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‘Sensus fidelium’: A sacred ‘common sense’

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Although many Catholics may be unaware of it, they possess a kind of spiritual instinct that helps to guide the church.

The “sensus fidelium,” or “sense of the faithful,” is the “church’s conviction that all believers, individually and as a whole church, have a kind of sacred common sense, sort of a shared spiritual instinct for the truth of the faith,” said Edward Hahnenberg, professor of systematic theology at John Carroll University in Ohio.

“It’s pointing to a kind of a mode of knowing that’s not purely the result of rational deduction,” Hahnenberg said, rather it’s a sort of spontaneous or natural knowledge.

Catholic faithful in San Salvador, El Salvador, participate in a Nov. 11, 2017, religious procession. Although many Catholics may be unaware of it, they possess a kind of spiritual instinct that helps to guide the church. (CNS photo/Jose Cabezas, Reuters) 

Massimo Faggioli, professor of historical theology at Villanova University in Pennsylvania, said, “Every member of the church is an interpreter of the church, of the faith, an interpreter of the fundamental decisions made by the church in a particular time, on a particular issue.”

“There are different roles for the leaders of the church and of the people, but all of them share this fundamental task of being infallible believers and carriers of the faith,” Faggioli added.

In 2014, the Vatican’s International Theological Commission released a document called “‘Sensus Fidei’ in the Life of the Church.”

The document uses the example of close friendships to explain how the believer can know something at a deep heart level, even if he or she is unable to put it into explicit theological statements, Hahnenberg said.

When you know a friend, or are so closely united to a spouse, you become almost spontaneously able to judge what suits the other person because you share in their inclinations, Hahnenberg explained. “That’s the kind of heart knowledge that the ‘sensus fidelium’ is pointing to.”

There are a very few moments when you can see the “‘sensus fidelium’ at work,” Faggioli said, since it works in a mysterious and invisible way.

“There are no mechanisms, no polls taken either before or after,” he said.

The “sensus fidelium” becomes visible through “the process of reception of a teaching,” Faggioli said, how a teaching of the church is received, interpreted, accepted or not accepted over a long period of time.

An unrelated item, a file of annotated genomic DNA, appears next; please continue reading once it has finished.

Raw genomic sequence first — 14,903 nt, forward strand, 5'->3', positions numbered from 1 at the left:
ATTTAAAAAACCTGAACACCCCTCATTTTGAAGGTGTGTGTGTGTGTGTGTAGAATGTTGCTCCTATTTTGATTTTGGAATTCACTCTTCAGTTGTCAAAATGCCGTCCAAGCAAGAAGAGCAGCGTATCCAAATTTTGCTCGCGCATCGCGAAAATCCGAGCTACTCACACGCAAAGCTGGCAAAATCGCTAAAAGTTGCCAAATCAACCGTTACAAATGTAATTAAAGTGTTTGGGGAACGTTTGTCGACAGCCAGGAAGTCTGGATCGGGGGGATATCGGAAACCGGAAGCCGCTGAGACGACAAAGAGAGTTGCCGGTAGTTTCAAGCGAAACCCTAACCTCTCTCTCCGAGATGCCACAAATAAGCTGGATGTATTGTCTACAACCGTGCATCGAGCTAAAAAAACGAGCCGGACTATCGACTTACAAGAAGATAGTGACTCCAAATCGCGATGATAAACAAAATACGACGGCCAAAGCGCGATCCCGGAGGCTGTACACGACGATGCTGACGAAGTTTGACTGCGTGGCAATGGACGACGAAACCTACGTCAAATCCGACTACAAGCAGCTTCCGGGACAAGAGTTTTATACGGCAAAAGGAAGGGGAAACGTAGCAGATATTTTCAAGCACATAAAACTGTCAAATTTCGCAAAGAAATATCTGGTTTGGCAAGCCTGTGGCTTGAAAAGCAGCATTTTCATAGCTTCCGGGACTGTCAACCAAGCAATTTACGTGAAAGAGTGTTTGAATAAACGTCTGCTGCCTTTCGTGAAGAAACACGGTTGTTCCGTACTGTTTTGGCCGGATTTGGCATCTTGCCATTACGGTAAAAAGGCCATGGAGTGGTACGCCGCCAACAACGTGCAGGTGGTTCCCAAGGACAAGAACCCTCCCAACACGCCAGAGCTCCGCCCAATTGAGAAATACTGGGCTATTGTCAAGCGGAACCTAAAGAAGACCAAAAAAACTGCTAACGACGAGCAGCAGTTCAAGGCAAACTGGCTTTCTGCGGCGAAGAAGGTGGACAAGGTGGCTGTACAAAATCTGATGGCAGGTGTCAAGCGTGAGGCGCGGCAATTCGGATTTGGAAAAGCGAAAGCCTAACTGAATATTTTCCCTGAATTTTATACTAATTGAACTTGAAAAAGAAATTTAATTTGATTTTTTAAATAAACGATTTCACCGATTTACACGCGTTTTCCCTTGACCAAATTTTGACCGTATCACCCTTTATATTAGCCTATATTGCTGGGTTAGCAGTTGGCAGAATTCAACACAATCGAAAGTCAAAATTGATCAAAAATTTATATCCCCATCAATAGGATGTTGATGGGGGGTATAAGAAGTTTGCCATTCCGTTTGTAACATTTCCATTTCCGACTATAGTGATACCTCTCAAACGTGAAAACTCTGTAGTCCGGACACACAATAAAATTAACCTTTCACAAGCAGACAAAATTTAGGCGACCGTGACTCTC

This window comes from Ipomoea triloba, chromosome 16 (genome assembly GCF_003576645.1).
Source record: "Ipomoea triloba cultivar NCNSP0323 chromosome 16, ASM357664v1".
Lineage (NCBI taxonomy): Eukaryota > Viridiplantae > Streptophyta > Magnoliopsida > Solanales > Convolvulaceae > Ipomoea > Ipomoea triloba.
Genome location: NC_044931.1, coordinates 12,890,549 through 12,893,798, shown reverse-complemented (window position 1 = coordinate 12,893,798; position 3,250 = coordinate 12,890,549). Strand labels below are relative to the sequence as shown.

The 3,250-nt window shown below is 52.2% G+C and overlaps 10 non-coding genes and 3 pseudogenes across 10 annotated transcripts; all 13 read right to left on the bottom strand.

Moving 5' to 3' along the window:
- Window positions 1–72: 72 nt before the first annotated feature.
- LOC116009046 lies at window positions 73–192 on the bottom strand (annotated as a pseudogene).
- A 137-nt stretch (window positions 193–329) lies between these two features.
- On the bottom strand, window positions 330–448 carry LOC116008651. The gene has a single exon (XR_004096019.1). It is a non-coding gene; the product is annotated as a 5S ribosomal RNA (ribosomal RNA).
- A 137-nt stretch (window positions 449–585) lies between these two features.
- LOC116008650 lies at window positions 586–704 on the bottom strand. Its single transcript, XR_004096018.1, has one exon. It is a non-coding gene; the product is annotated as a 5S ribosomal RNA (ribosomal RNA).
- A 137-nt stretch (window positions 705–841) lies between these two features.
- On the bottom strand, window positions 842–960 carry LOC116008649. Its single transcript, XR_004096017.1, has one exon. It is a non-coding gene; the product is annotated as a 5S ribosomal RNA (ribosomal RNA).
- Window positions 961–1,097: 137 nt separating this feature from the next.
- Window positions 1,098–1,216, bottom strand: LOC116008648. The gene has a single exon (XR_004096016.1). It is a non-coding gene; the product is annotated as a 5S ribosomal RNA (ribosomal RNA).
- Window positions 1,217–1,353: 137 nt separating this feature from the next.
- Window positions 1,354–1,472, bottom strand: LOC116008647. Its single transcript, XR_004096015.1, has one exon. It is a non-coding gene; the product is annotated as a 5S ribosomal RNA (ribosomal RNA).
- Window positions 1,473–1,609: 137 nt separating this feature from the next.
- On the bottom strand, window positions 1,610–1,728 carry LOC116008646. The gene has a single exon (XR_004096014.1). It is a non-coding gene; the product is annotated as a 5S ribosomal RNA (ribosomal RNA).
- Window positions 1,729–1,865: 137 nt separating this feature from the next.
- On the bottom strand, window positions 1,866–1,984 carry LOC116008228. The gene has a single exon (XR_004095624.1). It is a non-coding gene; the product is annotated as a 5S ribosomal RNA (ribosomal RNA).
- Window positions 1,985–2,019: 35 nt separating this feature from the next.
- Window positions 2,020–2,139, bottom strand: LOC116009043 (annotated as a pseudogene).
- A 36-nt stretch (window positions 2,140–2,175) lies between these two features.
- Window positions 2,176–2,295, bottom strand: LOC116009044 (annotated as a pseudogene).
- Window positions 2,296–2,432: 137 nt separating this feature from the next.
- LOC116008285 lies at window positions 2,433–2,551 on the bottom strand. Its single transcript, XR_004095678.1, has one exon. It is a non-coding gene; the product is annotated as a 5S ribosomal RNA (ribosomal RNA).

Faggioli used the example of the First Vatican Council’s teaching on papal primacy and infallibility as an example of the “sensus fidelium” at work.

The teachings “have been subject to the scrutiny of the Catholic people in this last century and a half, and so they at the time were controversial, but after almost 150 years,” he said, “there is a fundamental consensus in the Catholic Church on what the papacy is, what it is about, why it’s important, how it works.”

Hahnenberg pointed to “the growing conviction of God’s universal saving grace,” as an example.

Whereas “Catholics in an earlier era might have somewhat uncritically condemned everyone who wasn’t Catholic,” he said, over time, “there’s been a real shift in terms of Catholics appreciation for the ways in which God works in mysterious ways beyond the boundaries of the church.”

That shift, prompted by Catholics who gradually entered a more religiously diverse world and lived among people who, while not Catholic, exhibited Christ-like behavior, demonstrates what John Henry Newman referred to as “conspiratio,” a breathing together of church teaching and people’s lived experience, Hahnenberg said.

When looking at how a particular teaching is received, it’s important to have a global Catholic perspective, Faggioli said.

“We tend to see what’s important for our national church, our local church or our continent,” he said, but to have a Catholic perspective on the history and meaning of the “sensus fidelium” on a particular teaching, Catholics must consider “how it was received in the entire world,” he said.

Catholics should take note of the “sensus fidelium” because “in your lived experience, in your sense of what’s good and true and faithful you have something to contribute to the church as a whole,” Hahnenberg said.

Although the process is largely unconscious, “it’s a good idea to be aware of what’s happening inside of you,” Faggioli said. Becoming more conscious about the “sensus fidelium” is a way to be more active in your faith, he said.

(Capizzi is the special projects editor at Catholic News Service.)